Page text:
Parshat Shoftim (Deuteronomy 16:18 – 21:9)
Rabbi Shlomo Riskin
Efrat, Israel – “When you march up to attack a city, make its people an offer of peace.” (Deuteronomy 20:10)
The winds of war emanating from last summer’s ”Operation Protective Edge” have subsided, but we still hear loud and clear the raucous shouts at the United Nations, of European leaders and even of top leadership in the US condemning Israel’s “extreme and disproportionate military activity” during the ”cycle of violence,” and condemning the fact that so many more Palestinians were killed than Israelis.
Our erstwhile friends have barely taken note of the ugly truth that there never was a “cycle of violence”; there were only brutal Hamas terrorist kidnappings and missile attacks launched from heavily populated areas in Gaza against the Israeli civilian population, missiles from UNRWA-run hospitals and schools, to which we were forced to respond if we were to protect our soldiers and citizens within Israel.
If the death count was disproportionate, it was not because of the sensitivity of our enemies; it was only because of the superior ability of our Iron Dome missile system to foil the evil desires of the Hamas terrorists, who willfully target Israeli civilians and who cynically use the Gaza citizenry as human shields in order to win the sympathy of a hypocritical and often diabolical world opinion.
Where were the European voices against Hamas, against the terrorists who used billions of dollars which were given to help the supposedly poverty-stricken Gazans and instead were used to build underground tunnels to infiltrate Israel and murder innocent Israelis? Where is President Obama’s voice against UNRWA, which received billions of American dollars for schools and hospitals which apparently cooperated with the terrorists in providing incitement education and in becoming military launching pads against Israel? And all of this after we left the settlements in Gaza unilaterally in 2005!
As we see from the opening quotation, our Bible insists that we never wage war, even a defensive war, without first asking for peace. Both Maimonides and Nahmanides maintain that accepting a peace treaty includes the acceptance of the Seven Noahide Laws of Morality (especially “thou shalt not murder”) and includes the Seven Nations of Canaan.
Nevertheless, the Bible does prescribe that if the enemy refuses peace “You must not leave any living being alive; you must utterly destroy them” (Deut. 20:16, 17). This would seem to include women and children.
Is this compassion? In order to compound our question and add to it a nuance of complexity, only two verses after the command “to utterly destroy” appear the following curious—and exquisitely sensitive—divine charge (Deut. 20:19) “When you lay siege to a city… to wage war against it and capture it, you may not destroy a fruit tree to lift an axe against it; after all… the human being derives his sustenance from it” or as alternatively rendered, “Is the tree of the field a human being, who is capable of escaping a siege?” Can it be that our Torah cares more about a fruit tree than innocent women and children? One might very well argue that a fruit tree which gives human beings nutrition, the wherewithal to live, is of greater benefit than individuals who tragically are making it possible for terrorists hell-bent on obliterating every free society to triumph! Such individuals are lower than apples because they are part of a process which will remove goodness from the world.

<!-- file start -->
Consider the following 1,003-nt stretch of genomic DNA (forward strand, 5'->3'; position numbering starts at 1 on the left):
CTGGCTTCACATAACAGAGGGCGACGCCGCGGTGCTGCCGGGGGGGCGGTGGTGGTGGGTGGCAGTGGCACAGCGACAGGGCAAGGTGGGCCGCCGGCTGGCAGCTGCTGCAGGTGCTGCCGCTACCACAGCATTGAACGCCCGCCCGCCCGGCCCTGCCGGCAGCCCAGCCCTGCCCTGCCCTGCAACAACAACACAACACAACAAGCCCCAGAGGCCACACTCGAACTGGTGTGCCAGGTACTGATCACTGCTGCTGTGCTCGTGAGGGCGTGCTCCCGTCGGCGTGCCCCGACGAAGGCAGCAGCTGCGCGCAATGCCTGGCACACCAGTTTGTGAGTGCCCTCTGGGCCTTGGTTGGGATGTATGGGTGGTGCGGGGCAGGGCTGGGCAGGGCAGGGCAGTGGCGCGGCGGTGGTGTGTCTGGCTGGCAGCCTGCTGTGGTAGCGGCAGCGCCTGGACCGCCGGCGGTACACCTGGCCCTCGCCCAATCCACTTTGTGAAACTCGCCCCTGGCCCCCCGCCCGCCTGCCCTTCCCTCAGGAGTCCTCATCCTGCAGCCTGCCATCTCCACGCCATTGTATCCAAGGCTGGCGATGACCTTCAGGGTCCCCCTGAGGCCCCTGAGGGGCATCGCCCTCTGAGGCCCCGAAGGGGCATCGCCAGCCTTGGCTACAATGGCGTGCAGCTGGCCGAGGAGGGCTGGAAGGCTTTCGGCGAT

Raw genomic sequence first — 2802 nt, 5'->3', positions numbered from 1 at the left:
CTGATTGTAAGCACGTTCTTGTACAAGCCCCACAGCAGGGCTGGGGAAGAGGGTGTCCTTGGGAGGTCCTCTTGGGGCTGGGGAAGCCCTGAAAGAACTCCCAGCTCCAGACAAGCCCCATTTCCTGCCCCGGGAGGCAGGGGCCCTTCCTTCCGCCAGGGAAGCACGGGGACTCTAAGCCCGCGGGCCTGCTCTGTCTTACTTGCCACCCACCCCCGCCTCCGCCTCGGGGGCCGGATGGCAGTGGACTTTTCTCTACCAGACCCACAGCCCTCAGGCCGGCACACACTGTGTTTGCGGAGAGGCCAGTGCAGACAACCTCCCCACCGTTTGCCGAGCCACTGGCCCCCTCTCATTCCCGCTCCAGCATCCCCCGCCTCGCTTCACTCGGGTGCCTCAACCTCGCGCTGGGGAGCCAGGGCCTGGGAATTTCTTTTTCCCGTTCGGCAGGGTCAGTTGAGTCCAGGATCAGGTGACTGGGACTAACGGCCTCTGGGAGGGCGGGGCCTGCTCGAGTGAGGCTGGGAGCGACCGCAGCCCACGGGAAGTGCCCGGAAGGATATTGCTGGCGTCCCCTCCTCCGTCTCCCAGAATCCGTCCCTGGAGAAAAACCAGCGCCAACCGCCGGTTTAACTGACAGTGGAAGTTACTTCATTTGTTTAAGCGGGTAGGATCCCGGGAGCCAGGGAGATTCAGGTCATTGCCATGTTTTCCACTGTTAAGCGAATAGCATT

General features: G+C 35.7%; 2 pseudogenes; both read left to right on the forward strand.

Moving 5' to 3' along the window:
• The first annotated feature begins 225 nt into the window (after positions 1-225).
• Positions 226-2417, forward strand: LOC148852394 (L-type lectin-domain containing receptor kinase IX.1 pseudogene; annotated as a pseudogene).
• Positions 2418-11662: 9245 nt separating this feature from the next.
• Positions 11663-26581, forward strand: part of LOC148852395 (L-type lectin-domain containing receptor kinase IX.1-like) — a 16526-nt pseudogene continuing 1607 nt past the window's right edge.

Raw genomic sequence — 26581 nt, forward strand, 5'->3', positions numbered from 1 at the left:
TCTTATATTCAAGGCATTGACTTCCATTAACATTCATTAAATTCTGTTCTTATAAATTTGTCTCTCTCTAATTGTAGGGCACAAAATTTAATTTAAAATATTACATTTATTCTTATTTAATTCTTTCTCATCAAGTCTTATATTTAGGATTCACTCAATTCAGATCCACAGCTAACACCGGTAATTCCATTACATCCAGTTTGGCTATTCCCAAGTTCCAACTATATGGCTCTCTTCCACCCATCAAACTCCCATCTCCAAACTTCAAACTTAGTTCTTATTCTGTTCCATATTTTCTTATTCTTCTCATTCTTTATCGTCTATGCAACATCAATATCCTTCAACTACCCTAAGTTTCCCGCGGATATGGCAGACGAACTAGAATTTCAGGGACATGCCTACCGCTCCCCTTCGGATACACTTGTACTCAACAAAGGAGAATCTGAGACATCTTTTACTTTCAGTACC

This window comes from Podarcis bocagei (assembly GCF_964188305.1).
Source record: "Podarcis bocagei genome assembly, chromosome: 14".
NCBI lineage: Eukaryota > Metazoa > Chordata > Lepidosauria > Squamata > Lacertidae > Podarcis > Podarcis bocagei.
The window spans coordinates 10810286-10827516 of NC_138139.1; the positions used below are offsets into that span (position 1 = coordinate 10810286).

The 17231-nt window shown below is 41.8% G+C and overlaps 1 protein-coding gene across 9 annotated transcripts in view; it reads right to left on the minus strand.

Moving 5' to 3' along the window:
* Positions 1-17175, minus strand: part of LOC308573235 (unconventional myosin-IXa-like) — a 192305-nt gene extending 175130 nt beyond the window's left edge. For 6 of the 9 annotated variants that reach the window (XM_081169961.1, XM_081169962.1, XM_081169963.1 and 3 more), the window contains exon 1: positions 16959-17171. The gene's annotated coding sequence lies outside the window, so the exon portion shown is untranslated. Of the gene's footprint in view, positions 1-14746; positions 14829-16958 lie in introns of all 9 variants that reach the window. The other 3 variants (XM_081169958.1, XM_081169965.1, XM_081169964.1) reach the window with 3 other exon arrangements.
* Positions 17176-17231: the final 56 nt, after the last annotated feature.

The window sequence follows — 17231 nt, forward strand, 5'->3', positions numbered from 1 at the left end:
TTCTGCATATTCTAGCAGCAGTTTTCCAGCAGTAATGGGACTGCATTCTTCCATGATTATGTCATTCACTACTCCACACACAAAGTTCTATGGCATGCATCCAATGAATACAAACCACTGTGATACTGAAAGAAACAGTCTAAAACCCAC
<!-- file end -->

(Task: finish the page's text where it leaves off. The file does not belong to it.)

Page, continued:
Rabbi Naftali Tzvi Yehuda Berlin, dean of Yeshivat Volozhin at the end of the nineteenth century, in his masterful commentary on the Bible known as Ha’amek Davar, provides a key to our understanding. He insists that when the Bible ordains that we “utterly destroy” even the women and children (as it also commands in Deut. 7:1, 2) this is limited “to those women and children who are also gathered against us in battle….”
It is almost as though this great yeshiva head saw the kind of war we are being forced to wage with Hamas and Hizbollah. To rephrase Golda Meir, “I do not hate Hamas for trying to drive us out of our homeland; but I do hate Hamas for causing us to kill innocent Gazans.”
Let no one be under any illusions: war stinks! But when a callous and cruel terrorist organization uses its own citizenry as human shields, we have no choice but to fight back. Michael Walzer in his classic work “Just and Unjust Wars” maintains that a soldier’s life is not worth less than an innocent victim’s life. We must add to this moral insight: If the innocent victim has bought into the evil of the enemy by continuing to support that enemy’s rule and by enabling that enemy to build tunnels to destroy innocent Israelis, or if the enemy is a terrorist purposely waging war from the thick of residential areas because that is the way they think that can defeat us and stop us from fighting back, then logical morality insists that we dare not allow them to gain the edge, that we dare not allow evil to triumph.
Yes, we must try as much as possible to wage a moral war; but the highest morality is never allowing immorality to triumph. Our Sages correctly teach: “Those who are compassionate to the cruel will end up being cruel to the compassionate.” And we can be justly proud of our IDF, which continues to do everything possible to protect innocents in warfare.